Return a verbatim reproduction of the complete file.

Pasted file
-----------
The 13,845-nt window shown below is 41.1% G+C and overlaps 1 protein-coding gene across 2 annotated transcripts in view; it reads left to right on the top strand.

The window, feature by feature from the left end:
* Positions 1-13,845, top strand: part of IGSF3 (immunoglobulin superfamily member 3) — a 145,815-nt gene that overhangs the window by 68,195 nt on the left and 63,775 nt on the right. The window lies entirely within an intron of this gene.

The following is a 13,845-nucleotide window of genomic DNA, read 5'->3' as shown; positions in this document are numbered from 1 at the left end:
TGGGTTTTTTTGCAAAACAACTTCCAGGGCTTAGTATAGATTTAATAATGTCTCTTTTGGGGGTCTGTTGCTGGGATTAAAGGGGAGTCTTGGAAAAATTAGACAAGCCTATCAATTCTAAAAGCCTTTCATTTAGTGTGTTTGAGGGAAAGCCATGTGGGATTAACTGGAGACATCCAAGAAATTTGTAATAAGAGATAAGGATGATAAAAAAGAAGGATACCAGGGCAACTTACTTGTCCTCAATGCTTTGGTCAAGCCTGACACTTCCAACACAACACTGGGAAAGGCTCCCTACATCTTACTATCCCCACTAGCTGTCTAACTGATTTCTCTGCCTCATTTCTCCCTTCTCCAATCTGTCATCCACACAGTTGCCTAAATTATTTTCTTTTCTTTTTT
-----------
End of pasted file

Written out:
The 13,845-nt window shown below is 41.1% G+C and overlaps 1 protein-coding gene across 2 annotated transcripts in view; it reads left to right on the top strand.

The window, feature by feature from the left end:
* Positions 1-13,845, top strand: part of IGSF3 (immunoglobulin superfamily member 3) — a 145,815-nt gene that overhangs the window by 68,195 nt on the left and 63,775 nt on the right. The window lies entirely within an intron of this gene.

The following is a 13,845-nucleotide window of genomic DNA, read 5'->3' as shown; positions in this document are numbered from 1 at the left end:
TGGGTTTTTTTGCAAAACAACTTCCAGGGCTTAGTATAGATTTAATAATGTCTCTTTTGGGGGTCTGTTGCTGGGATTAAAGGGGAGTCTTGGAAAAATTAGACAAGCCTATCAATTCTAAAAGCCTTTCATTTAGTGTGTTTGAGGGAAAGCCATGTGGGATTAACTGGAGACATCCAAGAAATTTGTAATAAGAGATAAGGATGATAAAAAAGAAGGATACCAGGGCAACTTACTTGTCCTCAATGCTTTGGTCAAGCCTGACACTTCCAACACAACACTGGGAAAGGCTCCCTACATCTTACTATCCCCACTAGCTGTCTAACTGATTTCTCTGCCTCATTTCTCCCTTCTCCAATCTGTCATCCACACAGTTGCCTAAATTATTTTCTTTTCTTTTTT